Dr KK Aggarwal
Group Editor in Chief

 
  eMedinewS Audio PostCard

Stay Tuned with Padma Shri and Dr BC Roy National Awardee Dr KK Aggarwal

PPIs may be associated with a higher risk for
Clostridium difficile–associated diarrhea

Audio PostCard
 
    Photo Feature (from the HCFI Photo Gallery)

First Mega Ajmer Health Camp – blood donation

In the 1st Mega Ajmer Health Camp 72 blood donations were collected on the site.

 
Dr K K Aggarwal
 
    National News

MCI gets contempt of court notice for not starting 3–year BRHC course

Delhi High Court on Monday issued a contempt notice to the union government and the MC for failing to comply with the court’s earlier order to start a three–year course for non–MBBS people to practice medicine in rural health centres. Issuing the notice, Justice Vipin Sanghi sought the response of the government and the MCI within four weeks.

Petitioner Meenakshi Gautam, filing the contempt petition through advocate Prashant Bhushan, said that on November 10, 2010, a division bench of this court had ordered the MCI to implement by March 2011 the Bachelor of Rural Health Care (BRHC) course, approved by the health ministry, but no action has been taken so far. She contended that life of people living in rural areas is in risk because of lack of qualified medical practitioners there. "The court had given the MCI two months" time to finalise the curriculum and syllabus of the 3.5–year Primary Healthcare Practitioner Course, the implementation of the introduction of which was approved by the Union of India. The course was named Bachelor of Rural Health Care (BRHC). A further period of two months was given to the ministry of health and family welfare for the enforcement of the same," the petition said. Seeking the court’s direction to implement the course, it said the course should have been introduced by March 2011 as per the timeline stipulated by the court in its order but no such course has been introduced as of February 2012. "The Medical Council of India apparently opposed the course in 2011 and is not willing to notify it," the petition said.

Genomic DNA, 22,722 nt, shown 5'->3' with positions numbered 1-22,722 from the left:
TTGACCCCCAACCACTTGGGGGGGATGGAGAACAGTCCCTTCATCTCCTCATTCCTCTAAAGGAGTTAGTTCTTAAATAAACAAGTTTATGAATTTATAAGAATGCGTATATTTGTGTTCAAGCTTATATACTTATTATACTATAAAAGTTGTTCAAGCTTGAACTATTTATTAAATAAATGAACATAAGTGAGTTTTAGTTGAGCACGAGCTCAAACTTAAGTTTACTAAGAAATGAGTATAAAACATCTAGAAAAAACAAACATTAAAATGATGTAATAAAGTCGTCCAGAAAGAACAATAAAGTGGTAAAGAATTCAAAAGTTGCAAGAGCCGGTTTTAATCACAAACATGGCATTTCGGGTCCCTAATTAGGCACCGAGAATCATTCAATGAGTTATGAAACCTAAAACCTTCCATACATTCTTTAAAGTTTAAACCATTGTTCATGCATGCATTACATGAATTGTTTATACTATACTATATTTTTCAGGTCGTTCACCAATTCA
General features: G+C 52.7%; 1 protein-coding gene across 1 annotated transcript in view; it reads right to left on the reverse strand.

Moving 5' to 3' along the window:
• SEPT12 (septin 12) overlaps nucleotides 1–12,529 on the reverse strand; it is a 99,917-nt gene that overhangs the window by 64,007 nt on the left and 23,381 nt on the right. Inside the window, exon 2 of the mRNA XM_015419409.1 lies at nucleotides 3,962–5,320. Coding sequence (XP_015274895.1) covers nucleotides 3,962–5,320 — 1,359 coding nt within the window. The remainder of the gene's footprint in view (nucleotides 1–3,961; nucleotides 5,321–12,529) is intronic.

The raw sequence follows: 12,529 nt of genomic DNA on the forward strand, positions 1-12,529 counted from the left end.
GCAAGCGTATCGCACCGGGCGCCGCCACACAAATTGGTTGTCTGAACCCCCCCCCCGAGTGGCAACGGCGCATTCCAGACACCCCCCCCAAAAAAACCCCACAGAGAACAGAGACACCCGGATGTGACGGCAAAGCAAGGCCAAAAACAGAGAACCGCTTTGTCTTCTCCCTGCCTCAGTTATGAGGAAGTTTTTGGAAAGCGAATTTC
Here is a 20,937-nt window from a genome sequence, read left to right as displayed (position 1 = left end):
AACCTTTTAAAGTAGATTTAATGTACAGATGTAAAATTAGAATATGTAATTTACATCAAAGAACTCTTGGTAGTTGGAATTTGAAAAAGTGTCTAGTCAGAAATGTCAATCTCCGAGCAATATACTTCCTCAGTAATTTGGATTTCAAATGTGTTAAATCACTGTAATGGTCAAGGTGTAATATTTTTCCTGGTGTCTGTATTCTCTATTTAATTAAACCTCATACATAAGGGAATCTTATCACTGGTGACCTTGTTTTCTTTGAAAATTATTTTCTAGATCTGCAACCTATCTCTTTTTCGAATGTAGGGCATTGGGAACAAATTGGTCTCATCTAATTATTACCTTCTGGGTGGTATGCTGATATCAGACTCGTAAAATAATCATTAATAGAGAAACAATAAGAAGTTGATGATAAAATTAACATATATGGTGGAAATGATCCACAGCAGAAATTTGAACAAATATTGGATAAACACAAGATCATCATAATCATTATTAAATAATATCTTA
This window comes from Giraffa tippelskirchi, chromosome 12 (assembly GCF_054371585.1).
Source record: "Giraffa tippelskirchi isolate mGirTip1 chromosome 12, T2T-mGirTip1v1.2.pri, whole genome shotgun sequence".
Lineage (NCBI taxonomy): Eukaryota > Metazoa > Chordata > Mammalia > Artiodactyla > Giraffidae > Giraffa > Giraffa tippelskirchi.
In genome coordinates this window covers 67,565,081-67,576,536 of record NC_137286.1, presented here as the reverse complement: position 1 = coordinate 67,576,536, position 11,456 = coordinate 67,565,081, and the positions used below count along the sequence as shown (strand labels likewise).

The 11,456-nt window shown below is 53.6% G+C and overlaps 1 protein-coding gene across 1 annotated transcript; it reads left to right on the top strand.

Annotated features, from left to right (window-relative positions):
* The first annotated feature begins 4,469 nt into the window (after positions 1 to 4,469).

"The continual delays and lack of initiative by the respondents in implementing a proposal which promises a headway in the realisation of our country’s long held dream of providing at least primary health care to all, is extremely worrisome…" the petition said. The petitioner expressed fear that if despite the court’s order specifying the timelines for implementing the course, the ministry is not in a position to introduce it after more than a year from the time directed, then left to itself, it would never do so. (Source: IANS)